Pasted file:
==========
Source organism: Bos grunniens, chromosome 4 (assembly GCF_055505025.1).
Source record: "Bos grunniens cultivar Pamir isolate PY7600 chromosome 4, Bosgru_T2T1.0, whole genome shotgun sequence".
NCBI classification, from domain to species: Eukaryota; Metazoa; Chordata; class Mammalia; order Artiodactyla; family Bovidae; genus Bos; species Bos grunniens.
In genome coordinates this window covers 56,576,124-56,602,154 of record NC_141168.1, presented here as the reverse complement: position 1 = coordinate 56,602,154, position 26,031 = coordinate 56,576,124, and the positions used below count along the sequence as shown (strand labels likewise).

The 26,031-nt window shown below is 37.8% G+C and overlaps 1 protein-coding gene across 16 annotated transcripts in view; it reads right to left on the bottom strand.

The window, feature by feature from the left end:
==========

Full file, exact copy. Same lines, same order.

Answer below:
Source organism: Bos grunniens, chromosome 4 (assembly GCF_055505025.1).
Source record: "Bos grunniens cultivar Pamir isolate PY7600 chromosome 4, Bosgru_T2T1.0, whole genome shotgun sequence".
NCBI classification, from domain to species: Eukaryota; Metazoa; Chordata; class Mammalia; order Artiodactyla; family Bovidae; genus Bos; species Bos grunniens.
In genome coordinates this window covers 56,576,124-56,602,154 of record NC_141168.1, presented here as the reverse complement: position 1 = coordinate 56,602,154, position 26,031 = coordinate 56,576,124, and the positions used below count along the sequence as shown (strand labels likewise).

The 26,031-nt window shown below is 37.8% G+C and overlaps 1 protein-coding gene across 16 annotated transcripts in view; it reads right to left on the bottom strand.

The window, feature by feature from the left end: